UK Theory Test Failure | Are Britainís Road Signs to Blame?
With more than 50 percent of learner drivers experiencing UK theory test failure, poor preparation is often blamed for the country’s low theory test success rate. However, could it be Britain’s overuse of road signs that is responsible for the high number of theory test fails? That’s what learner drivers claim… Here’s why!
A recent report resulted in the Department for Transport (DfT) scrapping a number of road signs. Why? They were being overused and created mass confusion because they were considered too complicated. In fact, the DfT went as far as calling some of the signs “humiliating.”
Figures published by the Driver and Vehicle Standards Agency (DVSA) recently, revealed that just 48 percent of the 1.9 million wannabe motorists who took the theory test over the past 12 months were successful. Many attributed their UK theory test failure to being bamboozled by road signs.
UK Theory Test Failure Rate Escalates
Between April 2016 and March 2017, a whopping 1,952,226 people attempted the driving theory test. However, only 950,210 people passed. When analysed more closely, the highest percentage of women passing were 17-years-old, with a 54 percent success rate. Meanwhile, among their male counterparts, 33-year-old men were the most successful.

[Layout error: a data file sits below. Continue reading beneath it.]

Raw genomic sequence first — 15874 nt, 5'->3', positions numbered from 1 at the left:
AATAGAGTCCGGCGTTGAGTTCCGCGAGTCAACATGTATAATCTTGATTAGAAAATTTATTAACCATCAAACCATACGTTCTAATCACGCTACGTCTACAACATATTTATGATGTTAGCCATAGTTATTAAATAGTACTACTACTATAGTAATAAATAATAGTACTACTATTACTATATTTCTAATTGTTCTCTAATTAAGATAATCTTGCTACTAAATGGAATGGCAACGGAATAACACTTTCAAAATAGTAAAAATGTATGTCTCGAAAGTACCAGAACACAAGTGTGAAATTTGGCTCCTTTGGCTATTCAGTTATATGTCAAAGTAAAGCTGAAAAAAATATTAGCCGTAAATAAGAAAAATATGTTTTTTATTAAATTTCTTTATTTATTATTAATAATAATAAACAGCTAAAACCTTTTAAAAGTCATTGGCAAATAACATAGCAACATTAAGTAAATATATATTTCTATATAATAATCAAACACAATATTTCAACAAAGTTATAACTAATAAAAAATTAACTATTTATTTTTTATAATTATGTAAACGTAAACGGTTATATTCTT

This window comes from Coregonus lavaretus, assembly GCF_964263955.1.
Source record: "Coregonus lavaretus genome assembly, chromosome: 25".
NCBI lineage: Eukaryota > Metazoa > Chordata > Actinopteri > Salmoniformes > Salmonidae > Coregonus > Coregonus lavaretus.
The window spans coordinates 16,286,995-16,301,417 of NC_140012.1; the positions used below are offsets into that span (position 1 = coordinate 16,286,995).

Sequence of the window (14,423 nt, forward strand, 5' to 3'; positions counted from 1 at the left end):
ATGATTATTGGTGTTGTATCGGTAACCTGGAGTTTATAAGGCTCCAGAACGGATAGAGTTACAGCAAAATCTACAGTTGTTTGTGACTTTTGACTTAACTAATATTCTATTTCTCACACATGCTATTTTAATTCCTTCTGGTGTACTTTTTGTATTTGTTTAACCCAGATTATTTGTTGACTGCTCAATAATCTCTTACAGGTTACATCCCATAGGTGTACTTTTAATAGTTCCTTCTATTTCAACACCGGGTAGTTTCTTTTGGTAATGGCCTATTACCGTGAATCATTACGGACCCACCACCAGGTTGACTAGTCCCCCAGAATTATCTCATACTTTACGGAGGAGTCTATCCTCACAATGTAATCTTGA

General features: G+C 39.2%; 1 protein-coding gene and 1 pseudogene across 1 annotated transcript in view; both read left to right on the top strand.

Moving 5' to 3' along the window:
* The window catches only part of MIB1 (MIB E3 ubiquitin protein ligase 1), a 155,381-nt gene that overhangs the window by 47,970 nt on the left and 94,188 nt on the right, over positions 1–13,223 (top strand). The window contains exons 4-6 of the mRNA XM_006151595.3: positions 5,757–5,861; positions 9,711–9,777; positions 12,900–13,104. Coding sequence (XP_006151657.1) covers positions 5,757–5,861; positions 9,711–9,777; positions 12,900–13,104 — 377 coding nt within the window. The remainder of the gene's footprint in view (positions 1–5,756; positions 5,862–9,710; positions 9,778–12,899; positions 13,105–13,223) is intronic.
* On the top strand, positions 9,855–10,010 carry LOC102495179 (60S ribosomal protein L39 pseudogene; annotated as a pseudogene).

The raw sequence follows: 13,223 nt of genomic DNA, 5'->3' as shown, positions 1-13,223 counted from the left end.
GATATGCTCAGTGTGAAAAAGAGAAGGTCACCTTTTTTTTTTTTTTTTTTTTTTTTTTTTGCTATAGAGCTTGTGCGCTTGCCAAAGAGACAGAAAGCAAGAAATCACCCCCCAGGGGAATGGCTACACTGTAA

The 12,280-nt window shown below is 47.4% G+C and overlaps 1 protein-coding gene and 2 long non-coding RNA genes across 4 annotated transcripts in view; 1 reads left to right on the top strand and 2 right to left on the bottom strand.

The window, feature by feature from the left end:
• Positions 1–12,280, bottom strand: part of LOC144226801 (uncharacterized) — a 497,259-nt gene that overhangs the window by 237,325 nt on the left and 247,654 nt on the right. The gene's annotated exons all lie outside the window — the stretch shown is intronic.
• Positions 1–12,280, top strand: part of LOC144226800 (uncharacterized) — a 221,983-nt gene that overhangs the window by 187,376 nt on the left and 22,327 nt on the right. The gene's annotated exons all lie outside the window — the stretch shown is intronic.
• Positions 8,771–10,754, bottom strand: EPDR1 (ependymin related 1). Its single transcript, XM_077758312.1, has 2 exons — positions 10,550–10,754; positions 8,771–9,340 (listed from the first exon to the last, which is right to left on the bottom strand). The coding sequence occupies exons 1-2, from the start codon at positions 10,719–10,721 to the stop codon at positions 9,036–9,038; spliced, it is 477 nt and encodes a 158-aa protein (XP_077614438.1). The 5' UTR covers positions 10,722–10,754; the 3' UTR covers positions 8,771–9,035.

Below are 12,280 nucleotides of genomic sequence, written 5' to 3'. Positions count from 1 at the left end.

As a result of more than a million people failing the theory test, the UK government pocketed a mega £23 million from learner drivers who had to re-sit the exam.
According to scrapcarcomparison.co.uk, road sign and traffic rule confusion is demonstrated by the number of cars written off as a result of drivers misjudging a situation on the road.
A scrapcarcomparison.co.uk representative said: “Data collected by our team shows that many of our customers have admitted making a wrong decision which caused an accident. With the theory exam only being introduced in 1996 it would make interesting reading as to how many people would pass it having never taken it.”
The written theory test for cars was introduced on 1 July 1996 when it replaced questions asked about the Highway Code during the practical test.
Costing new drivers £23, the exam now consists of 50 multiple-choice questions (43/50 to pass) followed by a skills test involving 75 hazard perception situations (44/75 to pass).
Book Your UK Theory Test, Today
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across the nation. If you’re training to be a driving instructor, you can use our service to book the necessary exams you need to take.
The service also supplies resources to help you prepare for your practical and theory tests.
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